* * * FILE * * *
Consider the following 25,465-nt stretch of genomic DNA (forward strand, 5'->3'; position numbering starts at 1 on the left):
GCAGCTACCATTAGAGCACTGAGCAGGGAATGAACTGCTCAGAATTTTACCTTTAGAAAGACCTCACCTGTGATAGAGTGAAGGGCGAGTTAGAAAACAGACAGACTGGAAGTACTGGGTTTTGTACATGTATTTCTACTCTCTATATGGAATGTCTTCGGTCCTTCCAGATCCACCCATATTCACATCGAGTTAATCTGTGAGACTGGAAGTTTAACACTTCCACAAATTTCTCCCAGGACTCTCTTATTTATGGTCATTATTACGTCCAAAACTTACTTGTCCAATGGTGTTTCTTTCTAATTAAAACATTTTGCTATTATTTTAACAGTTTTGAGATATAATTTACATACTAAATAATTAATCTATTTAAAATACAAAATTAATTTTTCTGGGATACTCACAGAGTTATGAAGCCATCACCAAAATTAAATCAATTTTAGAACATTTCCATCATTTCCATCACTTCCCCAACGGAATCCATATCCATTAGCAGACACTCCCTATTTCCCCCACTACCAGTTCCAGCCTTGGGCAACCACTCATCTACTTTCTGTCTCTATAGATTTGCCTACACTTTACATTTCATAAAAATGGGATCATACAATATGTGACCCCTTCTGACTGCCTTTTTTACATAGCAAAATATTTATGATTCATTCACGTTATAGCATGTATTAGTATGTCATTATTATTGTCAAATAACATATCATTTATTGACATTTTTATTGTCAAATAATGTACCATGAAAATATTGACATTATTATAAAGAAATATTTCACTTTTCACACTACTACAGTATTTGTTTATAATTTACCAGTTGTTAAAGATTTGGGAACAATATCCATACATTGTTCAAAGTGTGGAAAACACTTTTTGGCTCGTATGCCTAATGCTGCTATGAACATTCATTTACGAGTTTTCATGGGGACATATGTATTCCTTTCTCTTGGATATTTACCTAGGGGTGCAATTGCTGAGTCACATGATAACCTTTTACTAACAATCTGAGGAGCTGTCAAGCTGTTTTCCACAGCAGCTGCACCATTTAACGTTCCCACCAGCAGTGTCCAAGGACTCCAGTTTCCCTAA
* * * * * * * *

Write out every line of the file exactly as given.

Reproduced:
Consider the following 25,465-nt stretch of genomic DNA (forward strand, 5'->3'; position numbering starts at 1 on the left):
GCAGCTACCATTAGAGCACTGAGCAGGGAATGAACTGCTCAGAATTTTACCTTTAGAAAGACCTCACCTGTGATAGAGTGAAGGGCGAGTTAGAAAACAGACAGACTGGAAGTACTGGGTTTTGTACATGTATTTCTACTCTCTATATGGAATGTCTTCGGTCCTTCCAGATCCACCCATATTCACATCGAGTTAATCTGTGAGACTGGAAGTTTAACACTTCCACAAATTTCTCCCAGGACTCTCTTATTTATGGTCATTATTACGTCCAAAACTTACTTGTCCAATGGTGTTTCTTTCTAATTAAAACATTTTGCTATTATTTTAACAGTTTTGAGATATAATTTACATACTAAATAATTAATCTATTTAAAATACAAAATTAATTTTTCTGGGATACTCACAGAGTTATGAAGCCATCACCAAAATTAAATCAATTTTAGAACATTTCCATCATTTCCATCACTTCCCCAACGGAATCCATATCCATTAGCAGACACTCCCTATTTCCCCCACTACCAGTTCCAGCCTTGGGCAACCACTCATCTACTTTCTGTCTCTATAGATTTGCCTACACTTTACATTTCATAAAAATGGGATCATACAATATGTGACCCCTTCTGACTGCCTTTTTTACATAGCAAAATATTTATGATTCATTCACGTTATAGCATGTATTAGTATGTCATTATTATTGTCAAATAACATATCATTTATTGACATTTTTATTGTCAAATAATGTACCATGAAAATATTGACATTATTATAAAGAAATATTTCACTTTTCACACTACTACAGTATTTGTTTATAATTTACCAGTTGTTAAAGATTTGGGAACAATATCCATACATTGTTCAAAGTGTGGAAAACACTTTTTGGCTCGTATGCCTAATGCTGCTATGAACATTCATTTACGAGTTTTCATGGGGACATATGTATTCCTTTCTCTTGGATATTTACCTAGGGGTGCAATTGCTGAGTCACATGATAACCTTTTACTAACAATCTGAGGAGCTGTCAAGCTGTTTTCCACAGCAGCTGCACCATTTAACGTTCCCACCAGCAGTGTCCAAGGACTCCAGTTTCCCTAA